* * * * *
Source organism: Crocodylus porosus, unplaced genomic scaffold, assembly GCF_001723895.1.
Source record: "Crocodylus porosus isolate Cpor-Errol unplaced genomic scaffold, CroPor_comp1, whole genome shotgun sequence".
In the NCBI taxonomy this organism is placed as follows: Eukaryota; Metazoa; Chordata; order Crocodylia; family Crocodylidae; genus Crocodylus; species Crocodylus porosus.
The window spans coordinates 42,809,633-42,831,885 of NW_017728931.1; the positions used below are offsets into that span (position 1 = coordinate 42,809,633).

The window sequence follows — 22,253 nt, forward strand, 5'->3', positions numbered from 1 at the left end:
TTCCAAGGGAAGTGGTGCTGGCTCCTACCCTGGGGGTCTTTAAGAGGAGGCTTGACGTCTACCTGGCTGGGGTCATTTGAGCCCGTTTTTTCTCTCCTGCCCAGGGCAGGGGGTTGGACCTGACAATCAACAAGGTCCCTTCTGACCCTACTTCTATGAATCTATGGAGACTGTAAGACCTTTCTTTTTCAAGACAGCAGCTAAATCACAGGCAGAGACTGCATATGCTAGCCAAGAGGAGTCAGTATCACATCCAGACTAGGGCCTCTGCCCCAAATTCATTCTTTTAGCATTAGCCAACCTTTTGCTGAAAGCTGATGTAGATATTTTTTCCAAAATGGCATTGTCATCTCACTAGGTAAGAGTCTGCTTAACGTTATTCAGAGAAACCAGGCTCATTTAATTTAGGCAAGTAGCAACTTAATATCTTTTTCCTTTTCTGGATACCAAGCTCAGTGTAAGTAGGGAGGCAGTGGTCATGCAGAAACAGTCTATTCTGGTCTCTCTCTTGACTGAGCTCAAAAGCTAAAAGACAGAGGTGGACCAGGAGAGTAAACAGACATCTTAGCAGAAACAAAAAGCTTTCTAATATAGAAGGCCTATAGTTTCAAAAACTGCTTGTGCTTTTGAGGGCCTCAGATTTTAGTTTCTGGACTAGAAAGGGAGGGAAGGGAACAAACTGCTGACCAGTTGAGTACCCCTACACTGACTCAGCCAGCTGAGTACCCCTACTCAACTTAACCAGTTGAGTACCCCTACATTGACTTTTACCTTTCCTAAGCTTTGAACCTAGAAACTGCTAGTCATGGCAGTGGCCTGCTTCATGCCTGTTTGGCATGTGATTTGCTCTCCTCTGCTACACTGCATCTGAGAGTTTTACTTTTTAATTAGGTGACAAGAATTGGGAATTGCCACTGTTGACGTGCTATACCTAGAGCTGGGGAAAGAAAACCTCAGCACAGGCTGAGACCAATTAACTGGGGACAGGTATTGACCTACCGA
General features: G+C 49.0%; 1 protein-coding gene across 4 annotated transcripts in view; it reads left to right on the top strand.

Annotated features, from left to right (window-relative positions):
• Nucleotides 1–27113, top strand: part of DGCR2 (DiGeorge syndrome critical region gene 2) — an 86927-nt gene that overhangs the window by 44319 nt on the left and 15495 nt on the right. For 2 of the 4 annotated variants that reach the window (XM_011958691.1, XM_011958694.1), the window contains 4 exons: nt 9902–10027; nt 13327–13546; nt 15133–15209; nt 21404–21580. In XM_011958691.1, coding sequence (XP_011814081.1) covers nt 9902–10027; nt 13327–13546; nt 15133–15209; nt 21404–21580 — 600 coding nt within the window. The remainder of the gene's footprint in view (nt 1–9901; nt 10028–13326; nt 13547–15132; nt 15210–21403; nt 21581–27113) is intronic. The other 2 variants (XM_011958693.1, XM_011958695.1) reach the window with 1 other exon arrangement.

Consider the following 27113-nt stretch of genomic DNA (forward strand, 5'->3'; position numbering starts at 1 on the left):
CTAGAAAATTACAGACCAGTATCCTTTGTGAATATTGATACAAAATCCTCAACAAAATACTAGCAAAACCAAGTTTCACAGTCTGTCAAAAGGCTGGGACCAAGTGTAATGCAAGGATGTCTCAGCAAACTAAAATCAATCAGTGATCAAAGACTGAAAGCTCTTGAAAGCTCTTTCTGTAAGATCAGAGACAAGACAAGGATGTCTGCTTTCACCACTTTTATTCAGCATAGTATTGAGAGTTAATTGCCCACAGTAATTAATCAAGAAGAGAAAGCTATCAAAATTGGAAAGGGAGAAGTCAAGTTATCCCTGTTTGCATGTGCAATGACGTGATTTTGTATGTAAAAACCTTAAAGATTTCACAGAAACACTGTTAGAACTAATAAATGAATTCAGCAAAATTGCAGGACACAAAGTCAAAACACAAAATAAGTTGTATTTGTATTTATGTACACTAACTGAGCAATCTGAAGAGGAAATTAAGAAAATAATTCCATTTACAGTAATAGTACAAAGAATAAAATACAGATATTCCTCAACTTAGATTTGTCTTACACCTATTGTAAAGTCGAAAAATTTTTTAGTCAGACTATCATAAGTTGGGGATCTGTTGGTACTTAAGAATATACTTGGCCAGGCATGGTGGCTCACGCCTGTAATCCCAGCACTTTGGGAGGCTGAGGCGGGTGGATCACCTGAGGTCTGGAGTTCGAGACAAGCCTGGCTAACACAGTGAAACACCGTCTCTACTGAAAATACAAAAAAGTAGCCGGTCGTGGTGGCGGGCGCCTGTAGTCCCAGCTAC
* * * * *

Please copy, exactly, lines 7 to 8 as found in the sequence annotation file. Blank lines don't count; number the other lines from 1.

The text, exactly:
General features: G+C 49.0%; 1 protein-coding gene across 4 annotated transcripts in view; it reads left to right on the top strand.

Annotated features, from left to right (window-relative positions):